On that FPGA design they simulated the equivalent of about 100ms of real-time activity to verify all the basic functionality of the device, and then moved to the lab to complete the validation and debug the design in a system environment. What they expected would take weeks ended up taking months.

First, they had to trade off FPGA resources between product functionality and on-chip logic analyzer signal capture/storage. Second, given the finite amount of on-chip block RAM, they had to sacrifice the breadth of signals that could be observed in order to get adequate depth for capture memories to store the results of long runs. That led to multiple painful iterations.

  • They would trace back a particular failure only to discover that there was a critical signal missing. In order to add access to that signal, the team had to re-compile and re-map the design, a process that could take between 12 and 15 hours.
  • It was also difficult to distinguish between logic errors, timing issues and intellectual property- or tool flow-related bugs. All these problems were mixed together at the system level. That made finding the root cause of any problem tougher still.

The bottom line is that debugging FPGAs in the system is like looking at a complex world through a keyhole—you get a very narrow view, and it often does not include what you actually need to see.

Next-generation design

Empirix’s subsequent FPGA project was even more complex and relied on a new silicon family as well as new, complex intellectual property blocks. The FPGA design consumed 74% of the chip’s logic resources and 100% of the block-RAM, leaving no extra memory for on-chip logic analyzers. The team agreed that it needed much more powerful verification and debugging tools in order to manage the complexity of the design, and avoid a protracted debugging period that could delay the product’s introduction.

Consequently, Empirix decided to purchase the RocketDrive system and RocketVision from GateRocket. They selected RocketDrive with the aim that it would extend their existing simulation environment in a way that enabled the detection of bugs in simulation that would otherwise slip through to system integration. The companion product, RocketVision, was then intended to give them access to the internal signals of the native FPGA hardware from their simulation debug environment, automatically detecting any mismatches between the simulation model and the actual silicon.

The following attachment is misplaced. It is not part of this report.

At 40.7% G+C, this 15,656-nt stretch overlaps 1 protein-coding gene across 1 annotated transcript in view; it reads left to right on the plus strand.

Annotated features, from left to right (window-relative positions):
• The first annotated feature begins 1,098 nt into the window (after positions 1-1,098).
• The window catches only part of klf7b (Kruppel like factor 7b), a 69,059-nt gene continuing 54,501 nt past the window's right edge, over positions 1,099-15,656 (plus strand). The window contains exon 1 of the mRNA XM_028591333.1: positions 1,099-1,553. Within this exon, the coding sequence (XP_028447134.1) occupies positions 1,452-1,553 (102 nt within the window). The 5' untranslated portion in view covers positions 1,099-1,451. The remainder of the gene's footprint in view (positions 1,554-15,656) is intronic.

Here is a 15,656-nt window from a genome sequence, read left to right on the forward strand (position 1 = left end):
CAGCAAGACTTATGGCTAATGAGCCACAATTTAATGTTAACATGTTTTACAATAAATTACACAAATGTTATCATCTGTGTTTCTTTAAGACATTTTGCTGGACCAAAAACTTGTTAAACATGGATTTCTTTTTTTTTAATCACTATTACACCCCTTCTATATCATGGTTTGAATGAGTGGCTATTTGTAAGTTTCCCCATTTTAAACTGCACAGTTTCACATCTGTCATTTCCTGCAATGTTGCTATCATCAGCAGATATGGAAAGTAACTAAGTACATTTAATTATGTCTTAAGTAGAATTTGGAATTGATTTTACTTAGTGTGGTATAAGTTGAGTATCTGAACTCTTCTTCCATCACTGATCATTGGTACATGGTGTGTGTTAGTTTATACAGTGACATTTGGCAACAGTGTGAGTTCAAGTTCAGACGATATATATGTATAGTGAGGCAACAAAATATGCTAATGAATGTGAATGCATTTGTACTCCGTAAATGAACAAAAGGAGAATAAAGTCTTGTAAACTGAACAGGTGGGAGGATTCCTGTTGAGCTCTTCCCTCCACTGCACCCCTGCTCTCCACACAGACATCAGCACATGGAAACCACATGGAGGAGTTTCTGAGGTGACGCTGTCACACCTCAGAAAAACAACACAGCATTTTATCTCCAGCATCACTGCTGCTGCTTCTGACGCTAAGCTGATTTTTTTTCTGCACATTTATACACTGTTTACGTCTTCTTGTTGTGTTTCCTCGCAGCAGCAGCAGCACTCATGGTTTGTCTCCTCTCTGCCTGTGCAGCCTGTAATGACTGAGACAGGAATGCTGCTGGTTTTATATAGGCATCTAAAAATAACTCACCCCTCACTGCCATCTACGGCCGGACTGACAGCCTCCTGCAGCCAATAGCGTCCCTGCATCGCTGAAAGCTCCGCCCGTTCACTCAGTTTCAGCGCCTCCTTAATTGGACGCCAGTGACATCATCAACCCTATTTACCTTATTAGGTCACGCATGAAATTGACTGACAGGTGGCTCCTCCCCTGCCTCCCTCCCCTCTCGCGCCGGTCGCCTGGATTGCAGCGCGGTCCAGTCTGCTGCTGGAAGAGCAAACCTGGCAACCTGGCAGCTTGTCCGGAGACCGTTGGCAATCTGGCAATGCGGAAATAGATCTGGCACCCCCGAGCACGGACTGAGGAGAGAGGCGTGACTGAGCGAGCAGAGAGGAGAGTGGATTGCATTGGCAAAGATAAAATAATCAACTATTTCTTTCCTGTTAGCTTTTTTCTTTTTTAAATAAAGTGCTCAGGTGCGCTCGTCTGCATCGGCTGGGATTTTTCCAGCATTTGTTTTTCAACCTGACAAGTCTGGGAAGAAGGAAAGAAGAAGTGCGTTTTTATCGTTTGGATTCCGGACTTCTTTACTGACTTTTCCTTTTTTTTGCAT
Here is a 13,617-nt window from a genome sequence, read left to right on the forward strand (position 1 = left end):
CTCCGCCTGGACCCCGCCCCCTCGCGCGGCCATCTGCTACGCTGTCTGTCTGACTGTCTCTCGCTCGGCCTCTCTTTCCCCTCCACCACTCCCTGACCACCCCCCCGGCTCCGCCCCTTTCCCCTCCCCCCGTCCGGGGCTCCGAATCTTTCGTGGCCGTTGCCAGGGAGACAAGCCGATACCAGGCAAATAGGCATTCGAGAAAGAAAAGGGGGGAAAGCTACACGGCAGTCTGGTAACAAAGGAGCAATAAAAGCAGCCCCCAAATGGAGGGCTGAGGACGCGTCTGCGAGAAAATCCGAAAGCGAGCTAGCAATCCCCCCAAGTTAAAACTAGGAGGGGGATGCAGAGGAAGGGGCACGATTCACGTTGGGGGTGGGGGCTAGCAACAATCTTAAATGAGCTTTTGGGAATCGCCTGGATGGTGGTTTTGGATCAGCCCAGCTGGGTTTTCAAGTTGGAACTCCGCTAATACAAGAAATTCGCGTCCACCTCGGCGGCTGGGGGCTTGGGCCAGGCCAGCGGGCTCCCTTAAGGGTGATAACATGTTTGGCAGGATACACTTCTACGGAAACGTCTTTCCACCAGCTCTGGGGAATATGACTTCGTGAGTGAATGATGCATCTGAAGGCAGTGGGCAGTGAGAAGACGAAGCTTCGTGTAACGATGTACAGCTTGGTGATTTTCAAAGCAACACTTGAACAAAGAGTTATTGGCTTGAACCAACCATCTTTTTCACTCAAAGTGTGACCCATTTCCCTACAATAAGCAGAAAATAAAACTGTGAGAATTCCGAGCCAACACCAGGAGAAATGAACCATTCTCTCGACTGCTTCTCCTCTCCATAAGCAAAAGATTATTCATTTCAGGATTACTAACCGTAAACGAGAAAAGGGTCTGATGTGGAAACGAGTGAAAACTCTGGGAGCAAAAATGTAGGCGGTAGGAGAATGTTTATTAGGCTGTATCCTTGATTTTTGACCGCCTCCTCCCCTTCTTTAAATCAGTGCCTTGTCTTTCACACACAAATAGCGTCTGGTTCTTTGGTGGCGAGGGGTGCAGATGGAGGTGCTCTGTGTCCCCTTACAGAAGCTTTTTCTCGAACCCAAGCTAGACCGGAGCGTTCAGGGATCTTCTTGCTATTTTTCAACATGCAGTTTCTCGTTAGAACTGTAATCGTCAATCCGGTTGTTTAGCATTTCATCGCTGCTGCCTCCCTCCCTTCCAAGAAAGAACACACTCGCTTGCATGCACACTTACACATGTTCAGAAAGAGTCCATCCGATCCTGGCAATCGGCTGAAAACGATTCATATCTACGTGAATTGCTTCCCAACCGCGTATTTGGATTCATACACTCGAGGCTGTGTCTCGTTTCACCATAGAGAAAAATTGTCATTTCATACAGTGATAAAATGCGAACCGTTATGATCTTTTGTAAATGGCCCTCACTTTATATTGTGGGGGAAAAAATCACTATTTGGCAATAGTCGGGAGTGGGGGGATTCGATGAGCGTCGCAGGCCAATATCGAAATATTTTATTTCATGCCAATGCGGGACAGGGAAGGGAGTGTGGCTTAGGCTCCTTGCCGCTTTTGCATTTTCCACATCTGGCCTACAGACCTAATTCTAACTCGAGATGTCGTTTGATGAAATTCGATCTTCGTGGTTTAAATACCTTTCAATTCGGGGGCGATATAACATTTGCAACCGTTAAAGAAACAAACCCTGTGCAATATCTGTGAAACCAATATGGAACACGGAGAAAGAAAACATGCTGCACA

GateRocket combines actual FPGA hardware and RTL simulation models in the same verification run (Figure 2, p. 41). The RocketDrive is available in the form of a removable caddy (Figure 3) that plugs into a standard 5¼” drive bay on a deskside workstation. RocketDrives come in a variety of models, each targeted toward a different family of FPGAs from Altera or Xilinx. In each case, the RocketDrive contains the largest member of the family with which you are working.

Figure 2
Traditional and ‘device native’ flows

Figure 3

Empirix used the RocketDrive on its next-generation project for full chip, silicon-accurate verification after RTL simulation had been completed and prior to system-level integration in the lab. It helped the team discover a number of bugs, including errors in the declaration of certain inputs and outputs to the logic synthesis tool. In themselves, these were relatively simple errors, but they would have taken weeks to debug in the lab environment. They were apparent in the RocketDrive because it validates the behavior of the actual FPGA hardware after synthesis and P&R.